NBA centre Jason Collins becomes America’s first openly gay active player - Today's news, tomorrow's lesson - 1 May 2013

“I’m a 34-year-old NBA center. I’m black. And I’m gay,” wrote Jason Collins, a basketball player who is currently a free agent, and last season played for the Boston Celtics and Washington Wizards.


NBA centre Jason Collins becomes America’s first openly gay active player

Today's news, tomorrow's lesson - 1 May 2013


“I’m a 34-year-old NBA center. I’m black. And I’m gay,” wrote Jason Collins, a basketball player who is currently a free agent, and last season played for the Boston Celtics and Washington Wizards.

With those words in a Sports Illustrated cover story , he made history: the first active male athlete in a major US sport to come out.

Collins explained in the article that in the past he had struggled to understand his sexuality, had dated women when he was younger and only came out to his family in the last year. He said the shock of last month’s Boston bombings had reinforced his desire to go public. “Things can change in an instant, so why not live truthfully?”

His words prompted an outpouring of support. “What you did today was brave,” Collins recalled President Barack Obama saying in a phone call. “It didn’t just affect me. It affected so many other people in the country. I’m proud of you.”

Collins acknowledged his forerunners, naming figures such as tennis legend Martina Navratilova, and John Amaechi, who announced that he was gay at the end of a five-year career in the NBA.

He also mentioned Robbie Rogers, who played in the US Major League Soccer and for Leeds United, who came out in February when he retired at the age of 25 (although he has since said he may play again).

British men’s football has a tragic history for gay players: the first player to come out, Justin Fashanu, subsequently killed himself after being accused of a sexual assault, which he denied. Currently there is not a single out gay player in England’s 92 professional football teams.

Collins faced a backlash from some quarters. One person took issue with his mention of his Christian upbringing. “I take the teachings of Jesus seriously, particularly the ones that touch on tolerance and understanding,” Collins said in his article.

An analyst working for the television channel ESPN, Chris Broussard, responded: “I believe that’s walking in rebellion to God and to Jesus Christ. I would not characterise that person as a Christian.” The sports network later issued a statement distancing itself from his comments.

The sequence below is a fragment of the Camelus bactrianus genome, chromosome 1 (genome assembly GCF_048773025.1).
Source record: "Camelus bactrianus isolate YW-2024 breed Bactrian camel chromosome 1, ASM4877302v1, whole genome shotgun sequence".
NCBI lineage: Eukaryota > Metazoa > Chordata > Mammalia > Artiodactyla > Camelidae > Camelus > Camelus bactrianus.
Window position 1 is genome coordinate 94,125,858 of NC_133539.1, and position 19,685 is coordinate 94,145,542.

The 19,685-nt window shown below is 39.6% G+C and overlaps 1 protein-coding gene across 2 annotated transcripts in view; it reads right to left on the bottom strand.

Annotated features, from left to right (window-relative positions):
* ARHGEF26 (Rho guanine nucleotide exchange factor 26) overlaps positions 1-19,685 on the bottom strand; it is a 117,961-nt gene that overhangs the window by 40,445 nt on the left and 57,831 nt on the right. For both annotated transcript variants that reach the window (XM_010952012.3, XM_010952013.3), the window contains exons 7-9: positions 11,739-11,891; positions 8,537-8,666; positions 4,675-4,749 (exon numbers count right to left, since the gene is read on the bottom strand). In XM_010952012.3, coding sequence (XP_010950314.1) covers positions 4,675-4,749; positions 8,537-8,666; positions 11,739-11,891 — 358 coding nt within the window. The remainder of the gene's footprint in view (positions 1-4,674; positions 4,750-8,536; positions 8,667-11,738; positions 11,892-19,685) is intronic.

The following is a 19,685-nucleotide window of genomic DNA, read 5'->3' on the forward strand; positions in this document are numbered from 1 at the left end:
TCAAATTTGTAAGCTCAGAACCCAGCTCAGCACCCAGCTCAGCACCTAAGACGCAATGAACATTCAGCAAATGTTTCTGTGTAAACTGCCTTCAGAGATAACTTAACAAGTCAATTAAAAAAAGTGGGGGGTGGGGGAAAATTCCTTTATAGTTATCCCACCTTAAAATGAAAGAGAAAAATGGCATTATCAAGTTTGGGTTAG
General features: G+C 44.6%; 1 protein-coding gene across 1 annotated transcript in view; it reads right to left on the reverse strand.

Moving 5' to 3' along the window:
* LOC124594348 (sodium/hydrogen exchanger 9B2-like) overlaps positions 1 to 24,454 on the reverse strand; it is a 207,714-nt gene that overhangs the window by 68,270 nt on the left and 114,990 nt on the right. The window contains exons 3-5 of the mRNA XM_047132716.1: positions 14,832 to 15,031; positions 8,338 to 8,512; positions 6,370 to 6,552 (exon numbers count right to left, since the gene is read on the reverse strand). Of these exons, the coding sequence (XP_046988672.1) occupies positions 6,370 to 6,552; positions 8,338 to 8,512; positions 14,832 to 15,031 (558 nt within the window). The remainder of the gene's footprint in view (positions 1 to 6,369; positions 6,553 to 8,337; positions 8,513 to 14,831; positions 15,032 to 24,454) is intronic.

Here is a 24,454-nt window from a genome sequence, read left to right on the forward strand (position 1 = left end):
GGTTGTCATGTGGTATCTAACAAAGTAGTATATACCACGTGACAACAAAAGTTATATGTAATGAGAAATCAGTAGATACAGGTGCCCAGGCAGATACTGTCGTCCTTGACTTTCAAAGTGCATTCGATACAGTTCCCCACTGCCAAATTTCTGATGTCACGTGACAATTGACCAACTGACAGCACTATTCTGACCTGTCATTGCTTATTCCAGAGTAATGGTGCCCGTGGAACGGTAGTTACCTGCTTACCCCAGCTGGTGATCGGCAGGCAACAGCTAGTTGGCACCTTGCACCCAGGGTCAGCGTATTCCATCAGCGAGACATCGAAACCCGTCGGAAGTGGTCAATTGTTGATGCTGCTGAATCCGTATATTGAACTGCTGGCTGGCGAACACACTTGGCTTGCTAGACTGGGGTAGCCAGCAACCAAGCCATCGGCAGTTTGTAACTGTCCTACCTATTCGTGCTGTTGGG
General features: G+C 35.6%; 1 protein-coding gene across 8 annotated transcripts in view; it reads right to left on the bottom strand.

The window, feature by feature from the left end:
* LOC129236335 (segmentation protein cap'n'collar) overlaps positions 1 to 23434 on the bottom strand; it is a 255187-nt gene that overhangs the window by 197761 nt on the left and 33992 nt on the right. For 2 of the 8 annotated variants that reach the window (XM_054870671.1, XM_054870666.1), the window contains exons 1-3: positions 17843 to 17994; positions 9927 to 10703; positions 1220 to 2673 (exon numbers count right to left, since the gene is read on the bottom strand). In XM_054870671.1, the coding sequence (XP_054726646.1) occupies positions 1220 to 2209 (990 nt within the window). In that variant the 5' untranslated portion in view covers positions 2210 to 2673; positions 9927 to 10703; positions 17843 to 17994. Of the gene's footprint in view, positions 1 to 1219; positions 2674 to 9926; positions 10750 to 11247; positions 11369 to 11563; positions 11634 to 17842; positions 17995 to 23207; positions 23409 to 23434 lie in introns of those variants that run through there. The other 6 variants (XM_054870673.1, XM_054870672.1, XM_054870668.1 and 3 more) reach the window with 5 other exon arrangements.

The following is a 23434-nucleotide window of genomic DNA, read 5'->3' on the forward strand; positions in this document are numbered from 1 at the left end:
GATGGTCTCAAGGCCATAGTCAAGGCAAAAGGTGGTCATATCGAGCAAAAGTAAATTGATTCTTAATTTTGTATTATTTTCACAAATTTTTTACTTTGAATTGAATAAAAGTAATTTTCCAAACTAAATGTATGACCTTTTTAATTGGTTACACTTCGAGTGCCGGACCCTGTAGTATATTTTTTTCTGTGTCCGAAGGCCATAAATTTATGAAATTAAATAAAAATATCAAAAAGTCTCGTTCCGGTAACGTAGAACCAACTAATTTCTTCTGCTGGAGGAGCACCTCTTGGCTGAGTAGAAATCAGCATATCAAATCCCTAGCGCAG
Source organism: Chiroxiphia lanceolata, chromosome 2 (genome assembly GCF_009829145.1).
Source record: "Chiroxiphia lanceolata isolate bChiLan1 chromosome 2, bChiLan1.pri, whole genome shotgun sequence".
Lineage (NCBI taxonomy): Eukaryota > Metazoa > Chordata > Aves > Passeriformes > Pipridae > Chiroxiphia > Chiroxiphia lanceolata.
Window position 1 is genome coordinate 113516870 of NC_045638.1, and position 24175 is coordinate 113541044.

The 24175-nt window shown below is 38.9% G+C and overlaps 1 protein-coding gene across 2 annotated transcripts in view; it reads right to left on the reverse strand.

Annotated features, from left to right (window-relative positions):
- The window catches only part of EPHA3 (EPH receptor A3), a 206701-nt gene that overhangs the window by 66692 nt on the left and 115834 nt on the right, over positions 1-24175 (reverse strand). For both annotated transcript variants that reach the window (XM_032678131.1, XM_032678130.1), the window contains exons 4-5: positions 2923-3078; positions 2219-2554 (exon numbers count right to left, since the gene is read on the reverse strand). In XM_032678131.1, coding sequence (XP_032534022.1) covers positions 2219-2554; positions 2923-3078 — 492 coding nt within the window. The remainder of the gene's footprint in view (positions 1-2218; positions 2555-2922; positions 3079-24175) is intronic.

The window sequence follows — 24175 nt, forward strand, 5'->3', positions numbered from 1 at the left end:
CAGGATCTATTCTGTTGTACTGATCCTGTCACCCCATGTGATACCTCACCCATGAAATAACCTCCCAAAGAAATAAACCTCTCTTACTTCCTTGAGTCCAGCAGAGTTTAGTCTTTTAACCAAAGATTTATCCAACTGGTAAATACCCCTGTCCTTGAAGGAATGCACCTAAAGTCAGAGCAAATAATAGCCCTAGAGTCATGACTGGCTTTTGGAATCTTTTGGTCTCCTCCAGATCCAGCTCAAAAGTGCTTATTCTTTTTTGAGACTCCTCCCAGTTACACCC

But perhaps the real test of changing attitudes in sport will be seen if Collins is signed by another team for the forthcoming season. As Jim Buzinski, a co-founder of Outsports, a website for gay athletes and fans, told The New York Times “If he’s not on a team, he’s just another guy who did it at the end of his career, and he retired.”

Questions for discussion or further research:

  • Can you think of anything in your life that you have found difficult to tell other people about?
  • Why do you think it might be hard for someone to say that they are gay?
  • Do you think it is important for famous people to announce that they are gay? Why/why not?
  • What would you do to promote tolerance and understanding of everyone?

Resources for you


Early years: LGBT inclusion

  • Help even the youngest children understand the importance of equality and diversity with this activity booklet.

Homophobic bullying

  • Tackle homophobic bullying in your school with these lesson plans.

Supporting lesbian, gay and bisexual young people

  • A guide from Stonewall to support young people with their sexuality.

Teachers TV: Challenging homophobia

  • Discover a secondary school’s useful anti-bullying strategy in this video.


Further news resources


First News front page

  • Help your pupils understand the features of the front page of a newspaper.

Write all about it

  • Get students creating their own news report with this step-by-step guide.

What is the News?

  • A sociological and media perspective on what makes an event 'newsworthy'.

On the box

  • Help pupils to write their own TV news broadcast with this handy PowerPoint.

Structuring stories

  • A scheme of work to help students structure news stories.

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